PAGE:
Shedding Light on a Galactic Mystery That Has Long Puzzled Scientists

Galaxy NGC 1086 / M77

Magnetic fields in NGC 1086, or M77, are shown as streamlines over a visible light and X-ray composite image of the galaxy from the Hubble Space Telescope, the Nuclear Spectroscopic Array, and the Sloan Digital Sky Survey. The magnetic fields align along the entire length of the massive spiral arms — 24,000 light-years across (0.8 kiloparsecs) — implying that the gravitational forces that created the galaxy’s shape are also compressing its magnetic field. This supports the leading theory of how the spiral arms are forced into their iconic shape known as “density wave theory.” SOFIA studied the galaxy using far-infrared light (89 microns) to reveal facets of its magnetic fields that previous observations using visible and radio telescopes could not detect. Credit: NASA/SOFIA; NASA/JPL-Caltech/Roma Tre University

Our Milky Way galaxy has an elegant spiral shape with long arms filled with stars, but exactly how it took this form has long puzzled scientists. New observations of another galaxy are shedding light on how spiral-shaped galaxies like our own get their iconic shape.

Magnetic fields play a strong role in shaping these galaxies, according to research from the Stratospheric Observatory for Infrared Astronomy, or SOFIA. Scientists measured magnetic fields along the spiral arms of the galaxy called NGC 1068, or M77. The fields are shown as streamlines that closely follow the circling arms.

“Magnetic fields are invisible, but they may influence the evolution of a galaxy,” said Enrique Lopez-Rodriguez, a Universities Space Research Association scientist at the SOFIA Science Center at NASA’s Ames Research Center in California’s Silicon Valley. “We have a pretty good understanding of how gravity affects galactic structures, but we’re just starting to learn the role magnetic fields play.”

The M77 galaxy is located 47 million light-years away in the constellation Cetus. It has a supermassive active black hole at its center that is twice as massive as the black hole at the heart of our Milky Way galaxy. The swirling arms are filled with dust, gas, and areas of intense star formation called starbursts.

SOFIA’s infrared observations reveal what human eyes cannot: magnetic fields that closely follow the newborn-star-filled spiral arms. This supports the leading theory of how these arms are forced into their iconic shape known as “density wave theory.” It states that dust, gas, and stars in the arms are not fixed in place like blades on a fan. Instead, the material moves along the arms as gravity compresses it, like items on a conveyor belt.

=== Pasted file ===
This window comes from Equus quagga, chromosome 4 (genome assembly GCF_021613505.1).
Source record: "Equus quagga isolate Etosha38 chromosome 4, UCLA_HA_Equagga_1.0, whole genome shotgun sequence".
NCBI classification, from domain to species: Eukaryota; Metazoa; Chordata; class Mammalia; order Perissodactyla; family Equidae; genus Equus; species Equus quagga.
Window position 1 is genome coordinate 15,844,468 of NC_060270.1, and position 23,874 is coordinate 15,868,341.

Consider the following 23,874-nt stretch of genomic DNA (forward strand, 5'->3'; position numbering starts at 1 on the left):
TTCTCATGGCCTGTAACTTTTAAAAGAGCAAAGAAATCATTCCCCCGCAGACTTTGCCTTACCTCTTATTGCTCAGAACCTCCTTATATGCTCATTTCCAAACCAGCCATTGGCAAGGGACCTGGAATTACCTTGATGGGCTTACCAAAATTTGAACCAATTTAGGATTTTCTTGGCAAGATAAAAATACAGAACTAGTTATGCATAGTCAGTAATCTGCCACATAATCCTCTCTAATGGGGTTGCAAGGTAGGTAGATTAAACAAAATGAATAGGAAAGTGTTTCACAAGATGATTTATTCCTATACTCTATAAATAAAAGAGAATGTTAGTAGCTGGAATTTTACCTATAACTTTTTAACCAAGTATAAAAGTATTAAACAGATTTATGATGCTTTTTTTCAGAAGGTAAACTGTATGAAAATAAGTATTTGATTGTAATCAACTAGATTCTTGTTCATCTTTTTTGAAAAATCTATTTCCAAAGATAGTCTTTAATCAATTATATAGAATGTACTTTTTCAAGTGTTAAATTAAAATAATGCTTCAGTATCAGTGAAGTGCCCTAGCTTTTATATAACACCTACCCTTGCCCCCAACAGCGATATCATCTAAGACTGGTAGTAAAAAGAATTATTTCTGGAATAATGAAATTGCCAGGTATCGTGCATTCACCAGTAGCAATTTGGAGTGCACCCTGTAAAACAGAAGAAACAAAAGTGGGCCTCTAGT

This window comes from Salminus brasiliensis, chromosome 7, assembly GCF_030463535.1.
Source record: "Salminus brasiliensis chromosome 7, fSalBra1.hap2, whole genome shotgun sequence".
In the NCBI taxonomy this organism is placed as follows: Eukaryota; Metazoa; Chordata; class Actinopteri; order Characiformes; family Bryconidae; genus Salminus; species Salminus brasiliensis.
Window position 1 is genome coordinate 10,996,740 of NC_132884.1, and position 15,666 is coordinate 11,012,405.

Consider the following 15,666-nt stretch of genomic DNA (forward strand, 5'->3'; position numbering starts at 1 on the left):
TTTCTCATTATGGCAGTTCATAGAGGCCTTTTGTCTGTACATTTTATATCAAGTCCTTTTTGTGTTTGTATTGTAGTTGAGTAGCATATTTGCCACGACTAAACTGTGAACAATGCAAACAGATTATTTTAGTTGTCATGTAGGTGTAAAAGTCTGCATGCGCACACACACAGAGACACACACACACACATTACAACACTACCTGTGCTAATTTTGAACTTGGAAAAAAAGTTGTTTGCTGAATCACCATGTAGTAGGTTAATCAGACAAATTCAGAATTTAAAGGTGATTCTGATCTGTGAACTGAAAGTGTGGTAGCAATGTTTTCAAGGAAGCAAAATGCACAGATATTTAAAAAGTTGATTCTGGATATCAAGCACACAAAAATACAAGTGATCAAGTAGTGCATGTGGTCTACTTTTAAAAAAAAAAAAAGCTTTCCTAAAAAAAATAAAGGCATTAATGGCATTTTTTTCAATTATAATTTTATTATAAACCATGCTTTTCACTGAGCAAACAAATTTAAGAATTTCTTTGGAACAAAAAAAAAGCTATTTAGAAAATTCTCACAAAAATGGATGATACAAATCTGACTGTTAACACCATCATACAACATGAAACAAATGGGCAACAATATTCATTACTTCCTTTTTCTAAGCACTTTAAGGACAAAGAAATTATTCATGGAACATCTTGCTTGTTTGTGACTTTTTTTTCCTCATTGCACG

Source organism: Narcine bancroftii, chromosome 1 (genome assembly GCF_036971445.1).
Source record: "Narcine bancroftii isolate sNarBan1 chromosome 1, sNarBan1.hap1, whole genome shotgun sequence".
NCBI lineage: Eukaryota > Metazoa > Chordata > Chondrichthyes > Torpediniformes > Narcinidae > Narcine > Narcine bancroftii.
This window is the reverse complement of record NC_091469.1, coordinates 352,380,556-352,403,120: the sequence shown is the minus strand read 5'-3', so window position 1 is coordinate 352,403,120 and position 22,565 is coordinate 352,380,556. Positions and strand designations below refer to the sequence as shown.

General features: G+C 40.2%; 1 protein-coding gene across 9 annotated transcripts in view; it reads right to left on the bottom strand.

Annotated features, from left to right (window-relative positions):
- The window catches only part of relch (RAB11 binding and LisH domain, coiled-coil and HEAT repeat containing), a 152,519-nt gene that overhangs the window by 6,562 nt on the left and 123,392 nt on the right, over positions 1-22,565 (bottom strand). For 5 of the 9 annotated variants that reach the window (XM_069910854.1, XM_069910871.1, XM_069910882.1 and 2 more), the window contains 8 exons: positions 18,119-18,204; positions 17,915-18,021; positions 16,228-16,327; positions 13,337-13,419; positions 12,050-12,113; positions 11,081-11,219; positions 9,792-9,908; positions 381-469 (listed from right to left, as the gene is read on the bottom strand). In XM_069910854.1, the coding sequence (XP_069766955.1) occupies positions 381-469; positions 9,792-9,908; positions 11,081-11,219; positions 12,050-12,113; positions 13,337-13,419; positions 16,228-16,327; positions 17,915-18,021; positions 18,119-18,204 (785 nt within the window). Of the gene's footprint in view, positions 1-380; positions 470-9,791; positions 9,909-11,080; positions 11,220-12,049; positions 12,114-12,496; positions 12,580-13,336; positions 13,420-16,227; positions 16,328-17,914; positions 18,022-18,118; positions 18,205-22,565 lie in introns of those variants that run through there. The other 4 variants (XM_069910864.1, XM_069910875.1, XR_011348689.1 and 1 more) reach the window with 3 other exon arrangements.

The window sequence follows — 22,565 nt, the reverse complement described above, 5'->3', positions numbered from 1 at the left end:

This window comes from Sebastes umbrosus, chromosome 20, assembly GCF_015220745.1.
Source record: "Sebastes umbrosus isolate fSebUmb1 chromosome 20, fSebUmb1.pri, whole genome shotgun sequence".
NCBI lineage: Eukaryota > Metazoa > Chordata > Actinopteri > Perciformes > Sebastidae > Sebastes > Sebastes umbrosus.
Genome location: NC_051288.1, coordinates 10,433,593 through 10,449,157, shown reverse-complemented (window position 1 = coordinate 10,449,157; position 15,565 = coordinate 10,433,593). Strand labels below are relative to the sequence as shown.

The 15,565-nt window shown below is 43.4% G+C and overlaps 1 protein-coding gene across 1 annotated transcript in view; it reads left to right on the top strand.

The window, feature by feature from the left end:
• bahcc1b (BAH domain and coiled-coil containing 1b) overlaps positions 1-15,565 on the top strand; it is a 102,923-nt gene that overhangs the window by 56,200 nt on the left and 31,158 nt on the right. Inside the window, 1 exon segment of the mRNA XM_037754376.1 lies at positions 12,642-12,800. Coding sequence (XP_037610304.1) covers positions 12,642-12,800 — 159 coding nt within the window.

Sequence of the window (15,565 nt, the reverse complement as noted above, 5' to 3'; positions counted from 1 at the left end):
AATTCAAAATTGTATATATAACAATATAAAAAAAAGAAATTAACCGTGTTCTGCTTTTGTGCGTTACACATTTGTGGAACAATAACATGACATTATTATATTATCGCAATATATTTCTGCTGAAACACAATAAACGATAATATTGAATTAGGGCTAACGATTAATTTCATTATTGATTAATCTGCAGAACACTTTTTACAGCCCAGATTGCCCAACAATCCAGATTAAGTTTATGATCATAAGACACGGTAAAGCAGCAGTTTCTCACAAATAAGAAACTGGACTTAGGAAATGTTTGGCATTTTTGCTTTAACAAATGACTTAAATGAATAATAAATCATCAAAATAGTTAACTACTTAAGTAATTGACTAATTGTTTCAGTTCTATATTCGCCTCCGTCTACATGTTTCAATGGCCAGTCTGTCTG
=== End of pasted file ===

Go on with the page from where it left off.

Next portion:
NASA SOFIA

SOFIA soars over the snow-covered Sierra Nevada mountains with its telescope door open during a test flight. SOFIA is a modified Boeing 747SP aircraft. Credit: NASA/Jim Ross

The magnetic field alignment stretches across the entire length of the massive, arms — approximately 24,000 light-years across. This implies that the gravitational forces that created the galaxy’s spiral shape are also compressing its magnetic field, supporting the density wave theory. The results are published in the Astrophysical Journal.

“This is the first time we’ve seen magnetic fields aligned at such large scales with current star birth in the spiral arms,” said Lopez-Rodriquez. “It’s always exciting to have observational evidence that supports theories.”

Celestial magnetic fields are notoriously difficult to observe. SOFIA’s newest instrument, the High-resolution Airborne Wideband Camera-Plus, or HAWC+, uses far-infrared light to observe celestial dust grains, which align perpendicular to magnetic field lines. From these results, astronomers can infer the shape and direction of the otherwise invisible magnetic field. Far-infrared light provides key information about magnetic fields because the signal is not contaminated by emission from other mechanisms, such as scattered visible light and radiation from high-energy particles. SOFIA’s ability to study the galaxy with far infrared light, specifically at the wavelength of 89 microns, revealed previously unknown facets of its magnetic fields.

Further observations are necessary to understand how magnetic fields influence the formation and evolution of other types of galaxies, such as those with irregular shapes.

SOFIA, the Stratospheric Observatory for Infrared Astronomy, is a Boeing 747SP jetliner modified to carry a 106-inch diameter telescope. It is a joint project of NASA and the German Aerospace Center, DLR. NASA’s Ames Research Center in California’s Silicon Valley manages the SOFIA program, science and mission operations in cooperation with the Universities Space Research Association headquartered in Columbia, Maryland, and the German SOFIA Institute (DSI) at the University of Stuttgart. The aircraft is maintained and operated from NASA’s Armstrong Flight Research Center Building 703, in Palmdale, California. The HAWC+ instrument was developed and delivered to NASA by a multi-institution team led by the Jet Propulsion Laboratory in Pasadena, California. 

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